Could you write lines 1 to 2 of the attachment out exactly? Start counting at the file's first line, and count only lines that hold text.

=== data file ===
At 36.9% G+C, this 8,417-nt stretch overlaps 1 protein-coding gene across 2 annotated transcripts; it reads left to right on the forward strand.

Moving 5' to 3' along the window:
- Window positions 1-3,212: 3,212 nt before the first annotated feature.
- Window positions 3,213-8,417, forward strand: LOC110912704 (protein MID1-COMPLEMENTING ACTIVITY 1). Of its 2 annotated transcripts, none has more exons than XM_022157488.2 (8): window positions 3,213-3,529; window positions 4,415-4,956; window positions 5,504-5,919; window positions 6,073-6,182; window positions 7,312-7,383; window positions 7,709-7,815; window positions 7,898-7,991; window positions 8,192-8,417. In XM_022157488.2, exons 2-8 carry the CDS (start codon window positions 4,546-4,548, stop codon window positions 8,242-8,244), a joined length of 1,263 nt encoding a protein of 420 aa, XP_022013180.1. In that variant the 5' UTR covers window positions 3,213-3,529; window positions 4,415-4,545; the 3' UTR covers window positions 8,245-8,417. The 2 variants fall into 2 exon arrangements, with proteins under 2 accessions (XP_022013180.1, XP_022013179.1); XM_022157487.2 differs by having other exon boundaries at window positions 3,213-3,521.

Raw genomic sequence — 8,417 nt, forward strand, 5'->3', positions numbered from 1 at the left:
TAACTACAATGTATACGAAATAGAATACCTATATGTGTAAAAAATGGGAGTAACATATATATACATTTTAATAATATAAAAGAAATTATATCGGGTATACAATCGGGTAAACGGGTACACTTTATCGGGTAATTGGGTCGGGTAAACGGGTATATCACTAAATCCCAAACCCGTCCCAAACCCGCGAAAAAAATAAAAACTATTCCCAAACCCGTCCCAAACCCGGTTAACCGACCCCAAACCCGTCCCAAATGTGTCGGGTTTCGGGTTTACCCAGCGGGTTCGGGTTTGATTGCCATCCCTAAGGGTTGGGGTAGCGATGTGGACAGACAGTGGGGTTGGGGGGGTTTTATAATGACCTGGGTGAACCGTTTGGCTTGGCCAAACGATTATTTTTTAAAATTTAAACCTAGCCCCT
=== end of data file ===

At 36.9% G+C, this 8,417-nt stretch overlaps 1 protein-coding gene across 2 annotated transcripts; it reads left to right on the forward strand.

Moving 5' to 3' along the window: